I first heard about Andrew Yang back in 1993 when he founded a Fast SPICE company called Anagram, then acquired by Avant! in 1996. Andrew’s latest EDA company Apache Design, Inc.was started in 2001, then acquired by ANSYS in 2011. Most EDA mergers simply don’t work because of one or more reasons, like:
- Incompatible corporate cultures
- Product overlap, rendering EDA tools redundant
- Loss of key people, necessary for continued success
- Loss of a dedicated sales channel
- Product line neglect, leading to a stagnant EDA tool which becomes less competitive
- Lack of product or sales synergy
Andrew Yang, Apache co-founder
Being curious, I set out to uncover why the Ansys acquisition of Apache was successful and did not fall apart.
Q: You’ve gone through more than one acquisition in EDA, so why did the ANSYS acquisition of Apache turn out successful?
We’ve had a simple strategy to have a non-overlapping product line, and a non-disruptive execution. Our Apache team has a great track record, so there was no disruption in how we did our business.
Other EDA companies can acquire overlapping product lines, which causes problems.
Q: How do products from Apache and ANSYS have synergy?
ANSYS always had the culture of expanding into new industries, like the semiconductor space. With Apache, now ANSYS adds chip-aware tools.
From Apache’s view we look at Chip-Package-System type of EDA analysis tools, so joining ANSYS helped us grow into new markets.
Q: Often in EDA, the company being acquired will have little control over product and sales direction. Why was this different with ANSYS?
The strategy was to not disrupt what was working with Apache in terms of product and sales. Apache customers continue to work with their same account managers and AE’s, so they’ve had a continuous experience.
Q: Is Apache growing?
Yes, in the past 8 quarters we have met or exceeded our sales targets, we’re growing faster than the EDA industry rate. Also our margins have been growing, not just sales.
Q: What is new at Apache since the acquisition?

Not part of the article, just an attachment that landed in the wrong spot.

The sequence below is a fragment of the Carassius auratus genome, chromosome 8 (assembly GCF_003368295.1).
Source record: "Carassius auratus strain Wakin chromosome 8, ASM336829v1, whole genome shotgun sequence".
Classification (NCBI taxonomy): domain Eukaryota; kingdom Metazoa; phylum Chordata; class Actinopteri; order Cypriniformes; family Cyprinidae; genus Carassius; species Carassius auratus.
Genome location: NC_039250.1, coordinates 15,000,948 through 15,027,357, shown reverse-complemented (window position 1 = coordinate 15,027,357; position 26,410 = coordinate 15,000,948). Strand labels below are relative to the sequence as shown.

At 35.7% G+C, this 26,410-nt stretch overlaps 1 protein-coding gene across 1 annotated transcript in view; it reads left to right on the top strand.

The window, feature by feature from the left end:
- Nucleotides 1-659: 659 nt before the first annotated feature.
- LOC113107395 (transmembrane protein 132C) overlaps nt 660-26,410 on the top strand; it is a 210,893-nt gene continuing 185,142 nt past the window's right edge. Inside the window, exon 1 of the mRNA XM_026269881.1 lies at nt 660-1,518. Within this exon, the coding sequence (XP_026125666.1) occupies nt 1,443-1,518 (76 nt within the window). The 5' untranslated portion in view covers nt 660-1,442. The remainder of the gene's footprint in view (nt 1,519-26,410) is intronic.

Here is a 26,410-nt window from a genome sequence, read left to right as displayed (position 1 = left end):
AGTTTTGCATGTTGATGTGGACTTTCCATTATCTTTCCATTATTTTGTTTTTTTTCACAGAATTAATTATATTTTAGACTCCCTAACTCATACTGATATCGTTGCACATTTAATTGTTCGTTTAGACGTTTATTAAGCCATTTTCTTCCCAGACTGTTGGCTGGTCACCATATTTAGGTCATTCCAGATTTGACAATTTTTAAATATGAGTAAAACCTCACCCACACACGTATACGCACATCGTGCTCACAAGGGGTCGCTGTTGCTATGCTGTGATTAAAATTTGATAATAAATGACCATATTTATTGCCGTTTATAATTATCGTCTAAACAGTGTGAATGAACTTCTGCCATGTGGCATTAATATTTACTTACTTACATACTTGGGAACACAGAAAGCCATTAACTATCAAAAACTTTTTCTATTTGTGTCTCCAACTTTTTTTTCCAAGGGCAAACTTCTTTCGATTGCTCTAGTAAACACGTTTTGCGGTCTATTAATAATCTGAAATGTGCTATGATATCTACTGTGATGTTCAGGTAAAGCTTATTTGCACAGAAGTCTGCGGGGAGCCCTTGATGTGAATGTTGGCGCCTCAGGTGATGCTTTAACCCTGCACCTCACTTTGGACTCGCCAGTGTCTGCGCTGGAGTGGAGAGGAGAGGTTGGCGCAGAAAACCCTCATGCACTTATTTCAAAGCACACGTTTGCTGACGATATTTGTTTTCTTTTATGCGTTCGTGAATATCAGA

We have been constantly innovating with new products and efficiently, so we have to keep up with Moore’s Law in terms of capacity. We are certified for FinFETs at TSMC and Samsung. With Distributed Machine Processing (DMP) technology it allows us to scale the capacity requirements for the next several years.
Other approaches like High Performance Computing (HPC) are focused on parallel processing, however with DMP we are solving highly-connected power meshes demanding highest accuracy.
Q: Who is using Apache tools today?
IC Insight published a list of the top 20 semiconductor companies, and we are serving all 20 of these leading companies with Apache tools. Most of our growth is coming from the mobile SoC companies. We serve 9 of the top 10 mobile SoC companies.
At automotive companies we are serving 9 of the top 10 companies.
Q: What are Apache’s plans for the next 12 months to ensure continued growth?
Keep our sales team focused on Apache products and AEs supporting customers, so no structural changes. Our strategy is to continue to keep up with Moore’s Law.
Q: What would you say to new EDA start-ups?
There are lots of challenges going down to the 10nm node to be solved.
Q: Does Apache have any lawsuits?
No, we have been at the forefront of technology so nobody has file suit against us.
Q: How about patents?
We do have a good number of patents and within ANSYS we continue to protect our intellectual property by adding more patents.
Dr. Yang blogged about the two year anniversary of the acquisition earlier this month.
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